Convolutional Neural Networks Explained

October 29th 2017 - Tejpal Virdi

Convolutional Neural Networks (CNNs) are a certain type of Neural Network that excel at image recognition and classification. They are used to analyze an image through the extraction of relevant features and have special characteristics that allow it to perform better on 3D and 2D volumes of data. Through a series of layers, the CNN extracts relevant features from the input image. The four main layers are known as convolutional layers, ReLUs, pooling layers, and fully-connected layers. Just as how an artificial neural network can have multiple hidden layers, a deep CNN may repeat these layers multiple times.

If you are new to neural networks in general, we recommend that you visit our introductory blog post first.


Convolutional Layer

The Convolutional Layer is the meat of the whole process. Similar to the neural network, the convolution layer has a set of learnable weights, called filters. The filter is usually of a size smaller than 10x10 pixels and slides across the image, computing the dot product between the input pixels and filter. The resulting matrix is known as an activation map and can be stacked spatially to produce the output volume.

Here are some important terms to know: the size of the filter is often known as the kernel size, stride refers to how many units the filter moves every iteration of the convolution, and padding refers to the zeros you add around the image so the filter can be applied onto pixels nearing the edges of the image.

For image recognition, the filters learned usually represent lower to higher spatial features. For example, filters in the first convolution might represent edges or corners. Through the combination of these lower level filters, filters in later convolutions are able to take this information and look for higher level features such as faces.



Rectified Linear Units (ReLUs) serve as activation functions, and are simply defined as:

The simplicity of this function allows for improved training speed, in both the forward and backward passes. Observe that computing the gradient of the function simply returns a 0 or 1, only dependent on sign of x. In comparison, logistic and hyperbolic activation functions, such as the sigmoid function, are prone to the vanishing gradient problem. The vanishing gradient problem is based on the gradients having an infinitesimal effect on the output. A local minimum of the loss function is found and the small changes of the gradients prevents the model from learning. However, ReLUs are not subject to this since their derivatives are simply 0 or 1.


Pooling Layer

To understand an image, the CNN must downsample it to include only relevant information. Pooling layers are used to reduce the spatial size, thus reducing the total number of parameters of the model. This lowers computation time and prevents overfitting since the output of the pooling layer is a more general representation of the input.

A simple type of pooling is max pooling, which applies a filter of size, let’s say, 2x2 across the image. For every 2x2 set of pixels on the input, it will only keep the maximum pixel value and remove the rest, thus downsampling the image by 4x in our example. Note: this filter preserves depth to keep an accurate spatial representation of the input.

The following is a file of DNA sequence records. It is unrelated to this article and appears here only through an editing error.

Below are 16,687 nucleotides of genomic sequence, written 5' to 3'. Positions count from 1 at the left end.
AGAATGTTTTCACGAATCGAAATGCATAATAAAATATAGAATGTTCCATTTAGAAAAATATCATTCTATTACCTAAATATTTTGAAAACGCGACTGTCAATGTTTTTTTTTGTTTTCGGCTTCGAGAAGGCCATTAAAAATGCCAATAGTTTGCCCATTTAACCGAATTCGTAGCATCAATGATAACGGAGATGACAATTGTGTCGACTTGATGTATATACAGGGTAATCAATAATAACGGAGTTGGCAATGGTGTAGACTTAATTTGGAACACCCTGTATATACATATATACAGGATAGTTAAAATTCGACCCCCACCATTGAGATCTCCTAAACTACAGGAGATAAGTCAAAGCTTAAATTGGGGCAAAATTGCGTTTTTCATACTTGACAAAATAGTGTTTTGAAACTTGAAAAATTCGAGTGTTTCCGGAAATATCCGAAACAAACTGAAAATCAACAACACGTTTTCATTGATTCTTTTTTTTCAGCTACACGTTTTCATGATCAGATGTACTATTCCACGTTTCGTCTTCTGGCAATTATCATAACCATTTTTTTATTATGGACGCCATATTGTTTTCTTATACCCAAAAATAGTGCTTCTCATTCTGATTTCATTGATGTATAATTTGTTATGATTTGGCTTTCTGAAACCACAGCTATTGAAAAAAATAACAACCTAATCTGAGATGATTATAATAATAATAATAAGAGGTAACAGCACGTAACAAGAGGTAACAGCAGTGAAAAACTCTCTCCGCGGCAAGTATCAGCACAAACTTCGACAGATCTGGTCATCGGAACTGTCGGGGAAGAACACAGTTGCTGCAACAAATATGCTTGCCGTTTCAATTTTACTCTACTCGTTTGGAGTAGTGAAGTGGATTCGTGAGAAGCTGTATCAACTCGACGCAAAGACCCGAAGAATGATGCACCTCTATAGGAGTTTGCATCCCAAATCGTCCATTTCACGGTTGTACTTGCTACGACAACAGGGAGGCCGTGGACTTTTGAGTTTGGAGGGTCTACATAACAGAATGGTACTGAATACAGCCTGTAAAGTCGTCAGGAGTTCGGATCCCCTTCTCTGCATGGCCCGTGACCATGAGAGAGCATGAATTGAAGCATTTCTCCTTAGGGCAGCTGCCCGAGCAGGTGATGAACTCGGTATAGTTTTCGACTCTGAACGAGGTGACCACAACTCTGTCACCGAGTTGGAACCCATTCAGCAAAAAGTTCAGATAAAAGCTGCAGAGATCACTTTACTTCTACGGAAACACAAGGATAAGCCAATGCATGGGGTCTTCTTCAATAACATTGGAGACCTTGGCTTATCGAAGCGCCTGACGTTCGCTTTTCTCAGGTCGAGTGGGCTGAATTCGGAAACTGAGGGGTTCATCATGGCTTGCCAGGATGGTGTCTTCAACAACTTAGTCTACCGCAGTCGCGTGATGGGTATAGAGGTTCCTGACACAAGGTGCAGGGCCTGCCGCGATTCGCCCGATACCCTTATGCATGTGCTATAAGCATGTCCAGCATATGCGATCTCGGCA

Fully-Connected Layer

Fully-connected layers are used at the end of the model as a nonlinear transformation, by a simple matrix multiplication, to go back from activation maps to relevant high-dimensional data. The channels of information are flattened, and their spatial representation is lost. It is important to note that a fully-connected layer is the same thing as performing a convolutional layer with the kernel size as the size of the image.

Forward Pass

image-title-here The forward pass simply involves running the input image through each of the filters, pooling layers, and ReLU’s.


In the case of CNNs, backpropagation is used to make adjustments to the filters in order to get a lower loss. It is calculated similarly to the artificial neural network, however it accounts for the addition of filters. (see blog post on simple neural networks, more math explained there)

Current Architectures

Within the last few years, many new CNN architectures have come out. It’s helpful to be familiar with them since you will most likely encounter them in practice. We will briefly look at AlexNet, VGGNet, and ResNet.

AlexNet became popular after its submission to the annual ImageNet ILSVRC competition in 2012. It’s key features are its significant depth as well as its use of stacked convolutional layers without pooling after each one.

The VGGNet showcased the importance of depth in a CNN architecture. The model contained 16 convolutional and fully-connected layers with convolutions of size 3x3 and 2x2 for pooling. However, due to the depth and large number of fully-connected layers, the net ended up having over 140 million parameters, making it computationally expensive in terms of both memory and time.

The ResNet is a residual network that removes many of the drawbacks of the VGGNet, being extremely efficient through the use of skip connections, absence of fully-connected layers, and significant use of batch normalization. A skip architecture is where the network gives the output of a layer to the next layer as well as the one after it, thus skipping to the next connection. Batch normalization is a used to normalize the distribution of the input across the batch. It scales and shifts this distribution, allowing for a more stable training process. This also allows for a higher learning late without getting stuck in a local minimum of the loss function.


Full Implementation:
Load Data
Architecture and Forward Pass
Loss and Optimizer